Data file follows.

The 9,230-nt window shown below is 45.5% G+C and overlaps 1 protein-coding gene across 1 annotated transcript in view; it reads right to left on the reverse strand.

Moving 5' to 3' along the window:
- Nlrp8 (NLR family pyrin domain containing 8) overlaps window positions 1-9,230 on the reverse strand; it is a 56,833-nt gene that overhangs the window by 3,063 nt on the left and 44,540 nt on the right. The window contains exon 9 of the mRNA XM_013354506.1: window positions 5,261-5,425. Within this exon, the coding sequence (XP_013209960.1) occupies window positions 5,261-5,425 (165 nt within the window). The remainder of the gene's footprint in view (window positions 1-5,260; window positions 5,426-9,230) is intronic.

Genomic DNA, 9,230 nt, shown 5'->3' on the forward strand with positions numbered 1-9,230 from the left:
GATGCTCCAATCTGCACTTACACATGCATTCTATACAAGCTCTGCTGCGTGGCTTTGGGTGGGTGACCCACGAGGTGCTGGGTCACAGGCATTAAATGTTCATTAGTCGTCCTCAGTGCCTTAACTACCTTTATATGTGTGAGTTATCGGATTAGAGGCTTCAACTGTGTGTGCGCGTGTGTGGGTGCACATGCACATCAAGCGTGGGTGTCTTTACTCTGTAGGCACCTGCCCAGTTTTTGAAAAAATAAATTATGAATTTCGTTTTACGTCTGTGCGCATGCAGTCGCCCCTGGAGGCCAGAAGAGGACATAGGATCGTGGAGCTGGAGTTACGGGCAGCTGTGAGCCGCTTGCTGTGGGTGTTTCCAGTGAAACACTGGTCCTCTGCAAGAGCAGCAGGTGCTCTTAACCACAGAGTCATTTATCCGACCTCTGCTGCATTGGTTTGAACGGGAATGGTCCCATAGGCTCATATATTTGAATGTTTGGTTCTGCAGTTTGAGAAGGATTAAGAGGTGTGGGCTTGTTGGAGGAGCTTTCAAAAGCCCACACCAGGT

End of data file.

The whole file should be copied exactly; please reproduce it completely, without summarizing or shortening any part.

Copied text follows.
The 9,230-nt window shown below is 45.5% G+C and overlaps 1 protein-coding gene across 1 annotated transcript in view; it reads right to left on the reverse strand.

Moving 5' to 3' along the window:
- Nlrp8 (NLR family pyrin domain containing 8) overlaps window positions 1-9,230 on the reverse strand; it is a 56,833-nt gene that overhangs the window by 3,063 nt on the left and 44,540 nt on the right. The window contains exon 9 of the mRNA XM_013354506.1: window positions 5,261-5,425. Within this exon, the coding sequence (XP_013209960.1) occupies window positions 5,261-5,425 (165 nt within the window). The remainder of the gene's footprint in view (window positions 1-5,260; window positions 5,426-9,230) is intronic.

Genomic DNA, 9,230 nt, shown 5'->3' on the forward strand with positions numbered 1-9,230 from the left:
GATGCTCCAATCTGCACTTACACATGCATTCTATACAAGCTCTGCTGCGTGGCTTTGGGTGGGTGACCCACGAGGTGCTGGGTCACAGGCATTAAATGTTCATTAGTCGTCCTCAGTGCCTTAACTACCTTTATATGTGTGAGTTATCGGATTAGAGGCTTCAACTGTGTGTGCGCGTGTGTGGGTGCACATGCACATCAAGCGTGGGTGTCTTTACTCTGTAGGCACCTGCCCAGTTTTTGAAAAAATAAATTATGAATTTCGTTTTACGTCTGTGCGCATGCAGTCGCCCCTGGAGGCCAGAAGAGGACATAGGATCGTGGAGCTGGAGTTACGGGCAGCTGTGAGCCGCTTGCTGTGGGTGTTTCCAGTGAAACACTGGTCCTCTGCAAGAGCAGCAGGTGCTCTTAACCACAGAGTCATTTATCCGACCTCTGCTGCATTGGTTTGAACGGGAATGGTCCCATAGGCTCATATATTTGAATGTTTGGTTCTGCAGTTTGAGAAGGATTAAGAGGTGTGGGCTTGTTGGAGGAGCTTTCAAAAGCCCACACCAGGT